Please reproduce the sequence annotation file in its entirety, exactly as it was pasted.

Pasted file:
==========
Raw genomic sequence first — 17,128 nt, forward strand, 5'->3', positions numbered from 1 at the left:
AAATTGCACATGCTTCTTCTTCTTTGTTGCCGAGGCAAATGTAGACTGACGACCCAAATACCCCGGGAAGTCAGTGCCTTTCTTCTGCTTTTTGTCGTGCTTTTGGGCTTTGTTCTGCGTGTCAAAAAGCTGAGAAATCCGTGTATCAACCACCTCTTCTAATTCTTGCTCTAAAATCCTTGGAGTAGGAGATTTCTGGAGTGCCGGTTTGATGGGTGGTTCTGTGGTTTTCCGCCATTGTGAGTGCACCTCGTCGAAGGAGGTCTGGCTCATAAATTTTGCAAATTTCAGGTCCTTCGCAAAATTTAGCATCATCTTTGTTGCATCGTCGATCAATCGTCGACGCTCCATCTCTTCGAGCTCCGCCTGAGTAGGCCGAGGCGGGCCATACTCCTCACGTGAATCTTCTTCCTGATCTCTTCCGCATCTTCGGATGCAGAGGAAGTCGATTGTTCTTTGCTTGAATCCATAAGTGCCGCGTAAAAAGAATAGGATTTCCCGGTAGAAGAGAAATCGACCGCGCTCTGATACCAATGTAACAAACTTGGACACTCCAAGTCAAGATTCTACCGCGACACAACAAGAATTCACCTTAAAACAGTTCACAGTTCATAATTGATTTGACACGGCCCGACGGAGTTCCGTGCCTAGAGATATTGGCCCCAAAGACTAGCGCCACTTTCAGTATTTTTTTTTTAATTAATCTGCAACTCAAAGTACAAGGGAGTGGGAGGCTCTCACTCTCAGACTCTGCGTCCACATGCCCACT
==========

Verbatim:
Raw genomic sequence first — 17,128 nt, forward strand, 5'->3', positions numbered from 1 at the left:
AAATTGCACATGCTTCTTCTTCTTTGTTGCCGAGGCAAATGTAGACTGACGACCCAAATACCCCGGGAAGTCAGTGCCTTTCTTCTGCTTTTTGTCGTGCTTTTGGGCTTTGTTCTGCGTGTCAAAAAGCTGAGAAATCCGTGTATCAACCACCTCTTCTAATTCTTGCTCTAAAATCCTTGGAGTAGGAGATTTCTGGAGTGCCGGTTTGATGGGTGGTTCTGTGGTTTTCCGCCATTGTGAGTGCACCTCGTCGAAGGAGGTCTGGCTCATAAATTTTGCAAATTTCAGGTCCTTCGCAAAATTTAGCATCATCTTTGTTGCATCGTCGATCAATCGTCGACGCTCCATCTCTTCGAGCTCCGCCTGAGTAGGCCGAGGCGGGCCATACTCCTCACGTGAATCTTCTTCCTGATCTCTTCCGCATCTTCGGATGCAGAGGAAGTCGATTGTTCTTTGCTTGAATCCATAAGTGCCGCGTAAAAAGAATAGGATTTCCCGGTAGAAGAGAAATCGACCGCGCTCTGATACCAATGTAACAAACTTGGACACTCCAAGTCAAGATTCTACCGCGACACAACAAGAATTCACCTTAAAACAGTTCACAGTTCATAATTGATTTGACACGGCCCGACGGAGTTCCGTGCCTAGAGATATTGGCCCCAAAGACTAGCGCCACTTTCAGTATTTTTTTTTTAATTAATCTGCAACTCAAAGTACAAGGGAGTGGGAGGCTCTCACTCTCAGACTCTGCGTCCACATGCCCACT